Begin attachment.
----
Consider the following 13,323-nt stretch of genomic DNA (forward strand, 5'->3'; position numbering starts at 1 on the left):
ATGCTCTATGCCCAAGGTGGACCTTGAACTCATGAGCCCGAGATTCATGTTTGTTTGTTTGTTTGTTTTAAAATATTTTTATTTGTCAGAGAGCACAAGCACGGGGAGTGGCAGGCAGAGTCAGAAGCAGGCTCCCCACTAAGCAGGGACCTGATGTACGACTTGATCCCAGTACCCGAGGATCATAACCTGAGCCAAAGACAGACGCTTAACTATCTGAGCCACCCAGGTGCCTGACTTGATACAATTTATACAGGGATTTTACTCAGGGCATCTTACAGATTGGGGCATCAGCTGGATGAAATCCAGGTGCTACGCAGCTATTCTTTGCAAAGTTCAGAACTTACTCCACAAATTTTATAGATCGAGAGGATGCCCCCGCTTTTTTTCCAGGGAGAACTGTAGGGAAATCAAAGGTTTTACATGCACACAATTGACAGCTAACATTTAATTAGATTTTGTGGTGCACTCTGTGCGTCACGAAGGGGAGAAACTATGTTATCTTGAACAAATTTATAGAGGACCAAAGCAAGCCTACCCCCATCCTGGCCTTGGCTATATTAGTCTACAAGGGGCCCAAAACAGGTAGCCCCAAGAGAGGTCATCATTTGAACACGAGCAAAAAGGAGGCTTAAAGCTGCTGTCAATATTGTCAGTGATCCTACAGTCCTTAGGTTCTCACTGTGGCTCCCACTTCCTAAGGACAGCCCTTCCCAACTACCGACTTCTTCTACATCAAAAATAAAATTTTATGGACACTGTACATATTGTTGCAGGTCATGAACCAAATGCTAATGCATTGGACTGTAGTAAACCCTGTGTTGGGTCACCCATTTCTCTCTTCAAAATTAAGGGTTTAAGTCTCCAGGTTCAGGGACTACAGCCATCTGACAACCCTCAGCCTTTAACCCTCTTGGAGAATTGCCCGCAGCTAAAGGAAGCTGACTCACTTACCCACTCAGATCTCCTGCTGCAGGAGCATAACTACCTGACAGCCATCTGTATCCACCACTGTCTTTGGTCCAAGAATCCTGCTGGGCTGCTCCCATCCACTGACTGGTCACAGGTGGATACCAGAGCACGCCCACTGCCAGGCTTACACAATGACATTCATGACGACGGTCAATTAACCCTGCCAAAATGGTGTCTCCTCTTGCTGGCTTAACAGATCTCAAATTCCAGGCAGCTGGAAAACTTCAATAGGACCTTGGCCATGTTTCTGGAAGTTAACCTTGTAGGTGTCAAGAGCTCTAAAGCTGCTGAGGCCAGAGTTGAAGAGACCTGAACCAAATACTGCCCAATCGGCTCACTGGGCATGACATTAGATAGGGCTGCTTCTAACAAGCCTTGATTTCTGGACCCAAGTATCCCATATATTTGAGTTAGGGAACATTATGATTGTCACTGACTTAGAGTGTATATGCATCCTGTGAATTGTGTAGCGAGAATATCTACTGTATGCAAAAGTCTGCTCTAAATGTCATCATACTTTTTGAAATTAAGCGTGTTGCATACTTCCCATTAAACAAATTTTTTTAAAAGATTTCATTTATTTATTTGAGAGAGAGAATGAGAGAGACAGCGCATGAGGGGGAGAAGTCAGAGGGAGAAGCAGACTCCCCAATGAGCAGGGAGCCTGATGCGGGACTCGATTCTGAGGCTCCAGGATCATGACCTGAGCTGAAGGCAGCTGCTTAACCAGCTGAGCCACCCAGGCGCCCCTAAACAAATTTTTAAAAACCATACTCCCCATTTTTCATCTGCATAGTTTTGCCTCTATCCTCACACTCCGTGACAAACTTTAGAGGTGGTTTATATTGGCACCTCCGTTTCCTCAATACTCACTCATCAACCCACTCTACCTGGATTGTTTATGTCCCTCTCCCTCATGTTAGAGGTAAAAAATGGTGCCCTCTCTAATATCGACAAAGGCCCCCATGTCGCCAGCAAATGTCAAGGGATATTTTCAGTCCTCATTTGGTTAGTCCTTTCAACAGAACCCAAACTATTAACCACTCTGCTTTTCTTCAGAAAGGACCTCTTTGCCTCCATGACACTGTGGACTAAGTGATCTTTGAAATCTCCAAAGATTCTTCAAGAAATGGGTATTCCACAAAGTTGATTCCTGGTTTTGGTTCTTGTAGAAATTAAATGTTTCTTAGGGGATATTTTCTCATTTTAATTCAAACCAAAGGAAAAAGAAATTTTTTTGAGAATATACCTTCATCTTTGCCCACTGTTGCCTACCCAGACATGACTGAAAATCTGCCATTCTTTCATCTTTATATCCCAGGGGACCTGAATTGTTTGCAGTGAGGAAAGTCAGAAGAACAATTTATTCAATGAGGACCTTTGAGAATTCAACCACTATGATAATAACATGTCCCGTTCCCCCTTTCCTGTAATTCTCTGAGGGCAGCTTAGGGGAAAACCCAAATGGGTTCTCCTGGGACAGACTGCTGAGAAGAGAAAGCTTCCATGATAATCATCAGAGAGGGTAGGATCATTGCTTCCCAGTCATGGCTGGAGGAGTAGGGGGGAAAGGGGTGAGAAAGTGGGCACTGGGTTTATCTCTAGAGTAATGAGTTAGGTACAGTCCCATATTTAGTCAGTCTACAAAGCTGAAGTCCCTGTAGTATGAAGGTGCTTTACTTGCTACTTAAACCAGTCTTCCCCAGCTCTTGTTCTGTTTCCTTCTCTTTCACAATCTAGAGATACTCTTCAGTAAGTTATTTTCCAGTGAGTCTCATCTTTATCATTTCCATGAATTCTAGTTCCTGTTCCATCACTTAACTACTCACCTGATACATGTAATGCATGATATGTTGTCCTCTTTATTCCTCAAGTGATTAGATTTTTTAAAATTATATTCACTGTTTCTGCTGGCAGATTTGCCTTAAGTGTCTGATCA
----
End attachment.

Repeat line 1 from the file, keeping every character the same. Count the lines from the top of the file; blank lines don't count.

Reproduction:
Consider the following 13,323-nt stretch of genomic DNA (forward strand, 5'->3'; position numbering starts at 1 on the left):